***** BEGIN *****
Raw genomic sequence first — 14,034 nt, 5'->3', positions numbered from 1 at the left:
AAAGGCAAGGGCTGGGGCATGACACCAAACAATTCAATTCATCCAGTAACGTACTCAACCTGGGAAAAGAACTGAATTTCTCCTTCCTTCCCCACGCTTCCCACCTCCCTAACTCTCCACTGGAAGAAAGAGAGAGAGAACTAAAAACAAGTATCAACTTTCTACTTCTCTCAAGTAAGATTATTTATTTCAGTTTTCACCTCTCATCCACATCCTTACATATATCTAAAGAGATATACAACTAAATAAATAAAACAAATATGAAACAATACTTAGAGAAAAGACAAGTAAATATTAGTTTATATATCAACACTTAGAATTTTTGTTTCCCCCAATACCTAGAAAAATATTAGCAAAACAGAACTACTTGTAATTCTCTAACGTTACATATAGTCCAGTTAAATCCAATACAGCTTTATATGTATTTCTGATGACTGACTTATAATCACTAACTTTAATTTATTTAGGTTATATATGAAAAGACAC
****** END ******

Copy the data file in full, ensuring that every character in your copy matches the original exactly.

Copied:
Raw genomic sequence first — 14,034 nt, 5'->3', positions numbered from 1 at the left:
AAAGGCAAGGGCTGGGGCATGACACCAAACAATTCAATTCATCCAGTAACGTACTCAACCTGGGAAAAGAACTGAATTTCTCCTTCCTTCCCCACGCTTCCCACCTCCCTAACTCTCCACTGGAAGAAAGAGAGAGAGAACTAAAAACAAGTATCAACTTTCTACTTCTCTCAAGTAAGATTATTTATTTCAGTTTTCACCTCTCATCCACATCCTTACATATATCTAAAGAGATATACAACTAAATAAATAAAACAAATATGAAACAATACTTAGAGAAAAGACAAGTAAATATTAGTTTATATATCAACACTTAGAATTTTTGTTTCCCCCAATACCTAGAAAAATATTAGCAAAACAGAACTACTTGTAATTCTCTAACGTTACATATAGTCCAGTTAAATCCAATACAGCTTTATATGTATTTCTGATGACTGACTTATAATCACTAACTTTAATTTATTTAGGTTATATATGAAAAGACAC